A new jobs report that said the economy added a better-than-expected 224,000 jobs in June delivered good news on Friday for President Trump, solidifying the sense that economic growth will be a source of strength for his reelection bid next year.
There was little bad news in the report, which showed job growth in manufacturing, construction and other sectors, as well as a slight increase in wages.
After the economy added just 75,000 jobs in May — a number downgraded on Friday to 72,0000 — there were widespread concerns that the economy might be sliding back and that a recession before the election could even be possible.
Such fears largely dissipated with the new report, leaving Trump sounding a confident note.
“We had great numbers this morning,” the president told reporters. “And our country continues to do really well — really, really well. So we’re very happy about it. I think we’re going to — we’re going to be breaking records.”
The only bad news from the president’s perspective in the strong growth is the possibility it will lead the Federal Reserve to keep interest rates where they are. Trump argues further cuts would turbo-charge the economy, and he has repeatedly criticized the Fed’s rate hikes.
“If we had a Fed that would lower interest rates, we’d be like a rocket ship, but we’re paying a lot of interest and it’s unnecessary,” he said Friday. “But we don’t have a Fed that knows what they’re doing, so it’s one of those little things. But if we had a Fed that would lower rates, you would have a rocket ship.”
The upswing also gives Trump greater leverage in trade battles with the European Union and China, where growth is slowing. The job numbers solidify the sense that the U.S. economy is surviving higher tariffs on U.S. exports, and that China and the EU should negotiate to lower U.S. tariffs on their goods.
Outside analysts expressed wonder at the resilience of the U.S. labor market, which has a 3.7 percent unemployment rate that is historically low. The report also suggested that workers are coming back to the economy in search of jobs.
“That the labor market has managed to expand every month for the past 9 1/2 years should not be overlooked,” wrote Moody’s Analytics managing director Sophia Koropeckyj in a Friday research note. “We are still in an unprecedented period of growth.”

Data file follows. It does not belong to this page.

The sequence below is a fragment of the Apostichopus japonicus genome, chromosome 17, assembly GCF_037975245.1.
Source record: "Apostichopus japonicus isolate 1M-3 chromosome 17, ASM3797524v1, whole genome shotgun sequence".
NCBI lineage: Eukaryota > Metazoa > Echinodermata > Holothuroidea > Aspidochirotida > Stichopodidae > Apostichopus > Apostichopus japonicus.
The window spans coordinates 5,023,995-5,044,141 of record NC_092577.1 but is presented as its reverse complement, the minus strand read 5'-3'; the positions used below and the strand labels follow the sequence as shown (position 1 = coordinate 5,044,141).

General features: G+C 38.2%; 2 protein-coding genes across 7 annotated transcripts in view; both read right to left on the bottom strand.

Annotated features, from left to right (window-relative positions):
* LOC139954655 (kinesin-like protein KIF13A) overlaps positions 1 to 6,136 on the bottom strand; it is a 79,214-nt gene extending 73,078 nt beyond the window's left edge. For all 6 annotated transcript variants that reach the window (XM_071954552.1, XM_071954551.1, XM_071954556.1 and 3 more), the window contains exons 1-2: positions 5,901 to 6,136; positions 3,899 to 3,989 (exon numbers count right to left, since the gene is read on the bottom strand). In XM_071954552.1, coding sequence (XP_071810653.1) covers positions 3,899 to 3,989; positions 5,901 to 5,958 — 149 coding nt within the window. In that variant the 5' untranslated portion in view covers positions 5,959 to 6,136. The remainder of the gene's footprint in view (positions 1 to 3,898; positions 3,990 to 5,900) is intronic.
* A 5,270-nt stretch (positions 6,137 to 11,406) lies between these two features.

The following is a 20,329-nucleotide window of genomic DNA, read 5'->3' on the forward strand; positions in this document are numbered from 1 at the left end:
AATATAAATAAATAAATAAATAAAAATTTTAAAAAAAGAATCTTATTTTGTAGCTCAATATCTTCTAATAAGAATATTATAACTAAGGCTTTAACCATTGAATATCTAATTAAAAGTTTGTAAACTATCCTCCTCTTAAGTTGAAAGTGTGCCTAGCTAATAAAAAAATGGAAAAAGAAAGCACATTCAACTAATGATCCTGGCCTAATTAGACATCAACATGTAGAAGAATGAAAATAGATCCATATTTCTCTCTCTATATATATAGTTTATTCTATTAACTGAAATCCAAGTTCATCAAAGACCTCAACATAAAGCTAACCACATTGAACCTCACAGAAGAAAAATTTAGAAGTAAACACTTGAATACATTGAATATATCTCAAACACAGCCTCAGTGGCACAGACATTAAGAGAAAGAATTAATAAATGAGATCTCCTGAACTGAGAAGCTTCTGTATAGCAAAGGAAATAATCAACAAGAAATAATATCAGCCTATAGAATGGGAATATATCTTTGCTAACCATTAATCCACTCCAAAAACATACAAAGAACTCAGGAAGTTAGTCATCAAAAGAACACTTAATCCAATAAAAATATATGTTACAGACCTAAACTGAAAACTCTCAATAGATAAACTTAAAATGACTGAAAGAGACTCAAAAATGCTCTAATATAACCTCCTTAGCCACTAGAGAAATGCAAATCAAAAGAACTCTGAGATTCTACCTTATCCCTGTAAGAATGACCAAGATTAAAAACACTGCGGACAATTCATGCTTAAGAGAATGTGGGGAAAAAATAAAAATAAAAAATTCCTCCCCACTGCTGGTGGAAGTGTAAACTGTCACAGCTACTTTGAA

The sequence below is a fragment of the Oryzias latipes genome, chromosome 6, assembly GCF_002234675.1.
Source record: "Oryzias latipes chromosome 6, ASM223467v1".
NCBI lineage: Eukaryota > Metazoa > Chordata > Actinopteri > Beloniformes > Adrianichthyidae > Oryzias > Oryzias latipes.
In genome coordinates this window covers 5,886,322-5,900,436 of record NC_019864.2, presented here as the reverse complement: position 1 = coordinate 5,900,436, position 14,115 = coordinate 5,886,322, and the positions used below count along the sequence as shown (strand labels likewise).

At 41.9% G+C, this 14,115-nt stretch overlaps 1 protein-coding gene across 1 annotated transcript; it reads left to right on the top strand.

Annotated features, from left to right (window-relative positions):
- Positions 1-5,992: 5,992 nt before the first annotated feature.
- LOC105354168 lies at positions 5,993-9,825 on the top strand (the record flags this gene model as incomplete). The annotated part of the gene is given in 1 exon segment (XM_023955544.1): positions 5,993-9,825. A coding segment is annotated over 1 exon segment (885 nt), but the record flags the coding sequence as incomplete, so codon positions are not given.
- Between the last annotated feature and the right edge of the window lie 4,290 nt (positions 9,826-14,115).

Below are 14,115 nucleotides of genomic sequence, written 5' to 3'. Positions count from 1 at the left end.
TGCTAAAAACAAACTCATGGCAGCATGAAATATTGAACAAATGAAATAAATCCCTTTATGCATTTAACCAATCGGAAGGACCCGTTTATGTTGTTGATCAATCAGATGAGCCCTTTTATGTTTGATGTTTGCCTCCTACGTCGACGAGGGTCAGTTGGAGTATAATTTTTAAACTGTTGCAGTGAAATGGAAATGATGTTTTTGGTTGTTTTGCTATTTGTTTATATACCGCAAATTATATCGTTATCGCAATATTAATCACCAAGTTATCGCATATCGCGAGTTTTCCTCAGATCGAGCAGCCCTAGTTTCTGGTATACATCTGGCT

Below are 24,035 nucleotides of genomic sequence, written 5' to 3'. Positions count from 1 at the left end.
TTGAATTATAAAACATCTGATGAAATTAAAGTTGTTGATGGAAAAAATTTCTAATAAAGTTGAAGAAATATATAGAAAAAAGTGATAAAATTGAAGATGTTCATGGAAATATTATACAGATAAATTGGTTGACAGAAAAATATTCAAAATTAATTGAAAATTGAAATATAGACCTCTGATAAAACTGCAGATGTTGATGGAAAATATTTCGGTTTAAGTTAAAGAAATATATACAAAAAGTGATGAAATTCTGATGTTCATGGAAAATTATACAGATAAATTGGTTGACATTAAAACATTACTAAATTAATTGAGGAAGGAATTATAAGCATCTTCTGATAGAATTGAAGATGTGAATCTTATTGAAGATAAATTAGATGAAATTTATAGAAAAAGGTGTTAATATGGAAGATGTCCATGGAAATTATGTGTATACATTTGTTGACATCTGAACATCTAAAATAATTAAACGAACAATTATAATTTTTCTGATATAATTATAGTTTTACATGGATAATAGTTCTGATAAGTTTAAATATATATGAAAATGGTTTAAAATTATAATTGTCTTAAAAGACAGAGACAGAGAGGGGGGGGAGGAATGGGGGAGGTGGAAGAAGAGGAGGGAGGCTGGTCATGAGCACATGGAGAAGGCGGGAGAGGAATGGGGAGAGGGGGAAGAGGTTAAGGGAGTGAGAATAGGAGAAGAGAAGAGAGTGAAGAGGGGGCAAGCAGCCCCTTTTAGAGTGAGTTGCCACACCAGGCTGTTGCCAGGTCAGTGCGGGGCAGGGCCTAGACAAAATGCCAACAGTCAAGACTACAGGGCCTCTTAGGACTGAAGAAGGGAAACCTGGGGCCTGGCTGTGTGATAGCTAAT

The economy has grown for a record 121 consecutive months as of Monday, when the recovery from the 2008 recession turned a decade old. Though Trump has only been president for 31 of those months, unemployment has dropped to near-record lows and gross domestic product (GDP) has accelerated under his watch.
“While job growth in May and February of this year was well below trend, strong June job growth is a sign that the economy is not in slowdown as it continues to approach full employment,” said Valerie Wilson, director at the Economic Policy Institute, a left-leaning think tank.
The new report and the reaction to it represents a turnaround from just a month ago, when warning clouds for the economy appeared to be gathering.
June began with the dismal jobs report for May, Trump’s surprise threat to impose tariffs on Mexico and rising trade tensions between the White House and Beijing — which raised serious fears about the direction of the global economy.
The Fed opened the door to cutting rates at its June policy meeting after holding rates steady since January. Fed Chairman Jerome Powell cited heightened uncertainty around Trump’s trade battles and the persistence of low inflation.
Trump then pulled back on his threat to impose tariffs on Mexico over immigration, and struck a trade truce with Chinese President Xi Jinping. The non-escalation pact is far from a full agreement, but the pause on further tariffs helped clear a path toward an end to the yearlong trade war.
The truce also boosted optimism among investors about the prospect of a trade deal, sending the Dow Jones Industrial Average, S&P 500 and Nasdaq to record highs during an abbreviated Wednesday session.
Even so, stocks took brief loses after the Friday jobs report, likely because the hiring increase may narrow the chances of a Fed rate cut.
Larry Kudlow, director of the White House National Economic Council, said in a Friday interview that the Fed should slash borrowing costs as a hedge against slowing growth abroad.
“With a weak global economy, taking out an insurance policy is not a bad thing,” Kudlow told Bloomberg TV.
Trump may still get his desired rate cut when the Fed meets on July 30-31, even as the domestic economy improves. Though trade tensions with China have eased, Trump has expressed comfort with raising and maintaining tariffs on Chinese goods in lieu of an actual trade deal.
Trump’s renegotiated North American Free Trade Agreement has also stalled in the House, prompting fears he could pull out of the original pact. And Trump is also approaching a deadline to decide whether to impose tariffs on imported automobiles.
“The central bank may still attempt to mollify investors by putting a modest, so-called insurance cut in place,” said Mark Hamrick, senior economic analyst at Bankrate.com.
“The array of headwinds associated with slowing global growth, trade disputes and tariffs haven’t gone away,” he said.
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